Unique in our time, Manga has become a culture, a world and an industry whose stories and characters appear in the print media, films, video games and tie-ins. It also represents a resource pool many contemporary artists have no qualms about exploiting.

The feudal world, science-fiction and everyday life, cyborgs, magical creatures and perfectly ordinary characters, animal impulses, kitsch heroism and sentimentality: beyond the conventional codes of the types of Manga targeting
specific readerships – Shounen for boys, Shoujo for girls, Seinen for adults –there also exist unclassifiable experimental books hinging more on deep experience than on mere entertainment. Whether Manga’s critics like it or not, these books are «dangerous» in that they represent a host of thresholds, doorways and channels leading to visionary, nightmarish, grotesque worlds whose common characteristic seems to be the absorption of those who look into them.

Yoshikazu Ebisu, Usamaru Furuya, Kanako Inuki, Suehiro Maruo, Junko Mizuno and Toru Terada: it is to these dedicated practitioners of the draughtsman’s art that this exhibition is devoted.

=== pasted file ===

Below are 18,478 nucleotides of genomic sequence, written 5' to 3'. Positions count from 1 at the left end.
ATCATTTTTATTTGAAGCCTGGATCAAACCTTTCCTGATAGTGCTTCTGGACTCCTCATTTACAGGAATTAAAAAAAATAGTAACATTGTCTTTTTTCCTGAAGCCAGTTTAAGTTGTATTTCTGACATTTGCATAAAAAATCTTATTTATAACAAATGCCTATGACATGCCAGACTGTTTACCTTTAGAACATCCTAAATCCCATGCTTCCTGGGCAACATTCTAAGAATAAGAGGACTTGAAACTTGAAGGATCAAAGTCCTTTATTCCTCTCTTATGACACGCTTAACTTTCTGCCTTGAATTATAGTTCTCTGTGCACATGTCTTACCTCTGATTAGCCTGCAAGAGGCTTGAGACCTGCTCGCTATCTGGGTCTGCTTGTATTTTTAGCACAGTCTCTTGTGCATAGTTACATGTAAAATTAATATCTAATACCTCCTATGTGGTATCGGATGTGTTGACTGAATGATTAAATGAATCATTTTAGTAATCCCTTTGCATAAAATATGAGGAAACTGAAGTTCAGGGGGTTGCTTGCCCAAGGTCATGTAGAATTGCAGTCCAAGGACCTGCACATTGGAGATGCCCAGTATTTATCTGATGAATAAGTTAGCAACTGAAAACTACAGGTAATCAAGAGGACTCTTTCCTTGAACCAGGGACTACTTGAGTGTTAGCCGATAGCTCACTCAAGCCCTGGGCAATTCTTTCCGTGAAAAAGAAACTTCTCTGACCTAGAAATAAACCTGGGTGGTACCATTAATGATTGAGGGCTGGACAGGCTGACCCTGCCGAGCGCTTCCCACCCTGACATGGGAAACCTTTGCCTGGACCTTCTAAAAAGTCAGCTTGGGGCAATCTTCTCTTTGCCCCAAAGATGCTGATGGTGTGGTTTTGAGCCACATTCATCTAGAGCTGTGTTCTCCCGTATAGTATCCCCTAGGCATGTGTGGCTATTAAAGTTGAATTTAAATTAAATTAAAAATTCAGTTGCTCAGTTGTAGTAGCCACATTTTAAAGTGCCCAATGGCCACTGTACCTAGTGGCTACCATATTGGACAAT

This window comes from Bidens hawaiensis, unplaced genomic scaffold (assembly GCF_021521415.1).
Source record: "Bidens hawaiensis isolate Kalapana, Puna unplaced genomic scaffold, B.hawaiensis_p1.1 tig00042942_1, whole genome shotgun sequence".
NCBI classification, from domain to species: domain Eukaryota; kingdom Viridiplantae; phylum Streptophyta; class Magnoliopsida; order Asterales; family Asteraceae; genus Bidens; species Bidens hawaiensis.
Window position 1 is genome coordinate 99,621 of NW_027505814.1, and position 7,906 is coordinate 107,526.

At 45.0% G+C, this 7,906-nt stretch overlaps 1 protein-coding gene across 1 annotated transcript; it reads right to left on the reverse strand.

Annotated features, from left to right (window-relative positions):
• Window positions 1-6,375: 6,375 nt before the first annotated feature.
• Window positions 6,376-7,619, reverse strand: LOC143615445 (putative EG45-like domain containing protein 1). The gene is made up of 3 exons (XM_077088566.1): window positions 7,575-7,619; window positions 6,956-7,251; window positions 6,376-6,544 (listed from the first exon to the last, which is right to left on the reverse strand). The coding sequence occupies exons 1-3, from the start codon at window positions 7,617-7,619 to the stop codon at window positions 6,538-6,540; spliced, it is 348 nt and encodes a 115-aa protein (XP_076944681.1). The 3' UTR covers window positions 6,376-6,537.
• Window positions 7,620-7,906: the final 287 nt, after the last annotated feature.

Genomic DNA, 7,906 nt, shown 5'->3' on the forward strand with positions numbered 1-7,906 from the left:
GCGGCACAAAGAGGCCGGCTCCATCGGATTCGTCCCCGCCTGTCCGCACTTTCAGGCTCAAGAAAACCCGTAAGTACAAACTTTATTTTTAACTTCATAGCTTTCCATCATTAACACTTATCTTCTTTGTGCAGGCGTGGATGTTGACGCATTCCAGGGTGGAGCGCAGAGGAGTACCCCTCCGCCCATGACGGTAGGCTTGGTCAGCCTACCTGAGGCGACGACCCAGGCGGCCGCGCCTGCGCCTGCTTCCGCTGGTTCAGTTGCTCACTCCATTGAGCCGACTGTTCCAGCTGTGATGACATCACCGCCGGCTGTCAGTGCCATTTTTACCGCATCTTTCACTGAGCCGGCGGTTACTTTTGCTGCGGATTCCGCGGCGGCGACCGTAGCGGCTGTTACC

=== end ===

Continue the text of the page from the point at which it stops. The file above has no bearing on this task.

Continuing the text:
- David Rosenberg, curator of show

While the exhibit features a number of cartoonists we dig, I wanted to specifically highlight the works of Yoshikazu Ebisu. I admit to not knowing a ton about the artist beyond what Fred Schodt wrote about him in Dreamland Japan, and his short bio from the back of Comics Underground Japan. He seems like a fascinating dude, who didn't start drawing manga until his 40s, publishing a number of short comics in Garo during the 80s and 90s about the hellish life of white-collar drones.

Two of those comic, "Hell's Angel" (Jigoku no Tenshi) and "It's Alright If You Don't Understand (Wakaranakutee mo Daijoubu) were published in the 90s in Comics Underground Japan. "Hell's Angel" is the first comic in that anthology, and sets a darkly satirical tone for the tome as it follows a nightmarish, neverending commute home by a generic every(salary)man.

The soulless tedium and mechanized alienation of Japan's corporate culture is a recurring theme in Ebisu's witty and scratchy depictions. He did a whole run of salaryman comics, one of which (Salaryman From Hell) was scanlated by our friend Rizzah over at Wanted: Cheap Manga.

For forks looking for more on Yoshizaku Ebisu, please check out his personal website, and the three pages from Dreamland Japan that Fred Schodt dedicated to his works.